Ah, it was the end of the workday and time to settle back in my chair at the office and finally spend time getting caught up on paperwork and preparing for the day ahead. This is after having a steady parade of people approaching me all day long and asking me, “Got a minute?”
Finally, I’d be out of crisis mode and into problem-solving mode. At least, that was the plan.
But at 5 o’clock, someone else invariably presented another kind of interruption. A staff member would be knocking on the doorframe (I had an open-door policy), and they would be asking me, “Got a minute?”
Based on the time of the day and the pressure in their voice, I could kind of guess that I was about to be taken hostage.
Why would they want a minute of my time to talk, considering it was after the official end of their workday, too? Well, at that time of day, it was to either let me know they had another job offer or to “ask” me for a raise so they could stay.
What time of year did the 5 p.m. knock happen most? You guessed it — our busiest times during our busiest seasons.
I was now forced into playing defense and trying to talk the employee into not jumping ship so I’d have to sweeten the deal to keep them. Most often, that meant overpaying them to keep them onboard. And when this would occur I would feel captive, like a hostage. I hated feeling like a hostage, but at that point in my business career, I didn’t know how to be proactive. So, I caved more times than not.
Know that once an employee knows they can hold you hostage, they will be back again. In an even worse way, the rest of the team knows they can do the same.
Frankly, I was angry at them. But, over time, I came to realize it wasn’t their fault. I had never defined how someone moves ahead and makes more money at our company. I had never even considered what it was like for them to have to come and ask me for a raise. I had put them in the position of coming to see their dad if they wanted a hike in their allowance. When I pulled myself away from the anger and saw it from their perspective and no longer from my perspective alone, I realized this arbitrary process of getting a raise was bad for me and bad for them.
That’s when I set about to create a fairer system in based on objective, demonstrated performance that was tied to known salary levels that matched the upward movement along our organizational chart. It defined in writing for all to know how you moved up the ladder and how you could make more money. Later on, the extra sweetener for techs was the opportunity to sell more things and earn a justified bonus if they sold the right way, which meant it served the customer better. A customer who is satisfied because a tech sold the right repair or upgrade benefits everyone.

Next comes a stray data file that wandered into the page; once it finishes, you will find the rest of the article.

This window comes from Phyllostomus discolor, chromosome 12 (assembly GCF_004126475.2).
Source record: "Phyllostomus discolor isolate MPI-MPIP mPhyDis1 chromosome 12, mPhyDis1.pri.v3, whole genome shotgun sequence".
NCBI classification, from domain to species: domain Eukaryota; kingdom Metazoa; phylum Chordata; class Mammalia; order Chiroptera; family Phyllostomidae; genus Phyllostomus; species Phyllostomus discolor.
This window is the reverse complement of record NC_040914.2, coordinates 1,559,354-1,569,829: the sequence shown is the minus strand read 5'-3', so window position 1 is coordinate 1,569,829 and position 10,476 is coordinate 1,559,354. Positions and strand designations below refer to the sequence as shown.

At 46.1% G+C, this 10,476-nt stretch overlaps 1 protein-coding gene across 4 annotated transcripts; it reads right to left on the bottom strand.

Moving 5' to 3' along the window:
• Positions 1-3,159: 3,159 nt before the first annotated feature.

Having salary levels even helped me hire better. Now, I could sit with a new potential hire, and, during the interview process, I could share with a new candidate where they could go in the future and how they could make more money with us. It was the first time I didn’t let these potential staff members force me into overpaying them at the expense of my own staff because I was being oversold on what they could really do.
The hiring conversation became more like: “We don’t know where to place you along our salary levels, so over the next 90 days of your structured orientation process, we will be doing both in-house testing and real-world testing to see where you fit. Know that this system will ultimately let you make more money as you demonstrate you’re worth it. We will even help you get better because it’s in everyone’s best interest. You will never need to guess or hope a raise is coming — you’ll know!”
Remember, good policies and procedures known by everyone of your employees will also help people be effective at your company and demonstrate they’re worthy of more money as they prove they’re more productive. Good policies and procedures are designed to empower people to handle what comes up 80 percent of the time successfully.
Think positively about your staff and, yes, even learn how to love them. Then, create a fair set of rules to play by and make sure they get a voice in how you do your work. This is what builds buy-in and longevity at your company.
Ultimately, your customers, your staff, and your bottom line will be better off.
This article was originally titled “Don’t be a 5 o’clock hostage” in the December 2016 print edition of Plumbing & Mechanical.
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